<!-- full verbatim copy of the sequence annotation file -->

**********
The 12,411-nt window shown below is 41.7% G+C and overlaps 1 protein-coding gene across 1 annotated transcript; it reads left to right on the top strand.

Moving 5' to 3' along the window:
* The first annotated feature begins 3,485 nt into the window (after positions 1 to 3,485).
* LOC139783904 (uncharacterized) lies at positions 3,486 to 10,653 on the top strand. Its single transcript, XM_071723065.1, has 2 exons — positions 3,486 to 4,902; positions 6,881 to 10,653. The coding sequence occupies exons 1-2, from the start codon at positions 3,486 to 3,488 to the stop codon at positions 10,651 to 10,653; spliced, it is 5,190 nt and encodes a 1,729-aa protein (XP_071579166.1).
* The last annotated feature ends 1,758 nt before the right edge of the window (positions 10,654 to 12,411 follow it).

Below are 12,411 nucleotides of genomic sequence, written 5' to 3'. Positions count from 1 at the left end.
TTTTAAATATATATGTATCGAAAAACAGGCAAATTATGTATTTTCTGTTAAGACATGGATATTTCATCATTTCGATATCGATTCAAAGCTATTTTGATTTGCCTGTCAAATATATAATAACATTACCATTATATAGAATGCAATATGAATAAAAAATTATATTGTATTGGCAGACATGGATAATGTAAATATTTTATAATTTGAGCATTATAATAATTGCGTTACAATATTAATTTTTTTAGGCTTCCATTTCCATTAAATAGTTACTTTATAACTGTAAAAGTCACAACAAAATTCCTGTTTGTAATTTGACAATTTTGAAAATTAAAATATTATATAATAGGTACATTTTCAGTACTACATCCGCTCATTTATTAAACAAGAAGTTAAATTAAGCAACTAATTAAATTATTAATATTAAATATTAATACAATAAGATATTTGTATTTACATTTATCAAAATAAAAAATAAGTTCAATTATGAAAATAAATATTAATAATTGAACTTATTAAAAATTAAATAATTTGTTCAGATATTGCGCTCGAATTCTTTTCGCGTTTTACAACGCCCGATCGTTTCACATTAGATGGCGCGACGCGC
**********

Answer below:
The 12,411-nt window shown below is 41.7% G+C and overlaps 1 protein-coding gene across 1 annotated transcript; it reads left to right on the top strand.

Moving 5' to 3' along the window:
* The first annotated feature begins 3,485 nt into the window (after positions 1 to 3,485).
* LOC139783904 (uncharacterized) lies at positions 3,486 to 10,653 on the top strand. Its single transcript, XM_071723065.1, has 2 exons — positions 3,486 to 4,902; positions 6,881 to 10,653. The coding sequence occupies exons 1-2, from the start codon at positions 3,486 to 3,488 to the stop codon at positions 10,651 to 10,653; spliced, it is 5,190 nt and encodes a 1,729-aa protein (XP_071579166.1).
* The last annotated feature ends 1,758 nt before the right edge of the window (positions 10,654 to 12,411 follow it).

Below are 12,411 nucleotides of genomic sequence, written 5' to 3'. Positions count from 1 at the left end.
TTTTAAATATATATGTATCGAAAAACAGGCAAATTATGTATTTTCTGTTAAGACATGGATATTTCATCATTTCGATATCGATTCAAAGCTATTTTGATTTGCCTGTCAAATATATAATAACATTACCATTATATAGAATGCAATATGAATAAAAAATTATATTGTATTGGCAGACATGGATAATGTAAATATTTTATAATTTGAGCATTATAATAATTGCGTTACAATATTAATTTTTTTAGGCTTCCATTTCCATTAAATAGTTACTTTATAACTGTAAAAGTCACAACAAAATTCCTGTTTGTAATTTGACAATTTTGAAAATTAAAATATTATATAATAGGTACATTTTCAGTACTACATCCGCTCATTTATTAAACAAGAAGTTAAATTAAGCAACTAATTAAATTATTAATATTAAATATTAATACAATAAGATATTTGTATTTACATTTATCAAAATAAAAAATAAGTTCAATTATGAAAATAAATATTAATAATTGAACTTATTAAAAATTAAATAATTTGTTCAGATATTGCGCTCGAATTCTTTTCGCGTTTTACAACGCCCGATCGTTTCACATTAGATGGCGCGACGCGC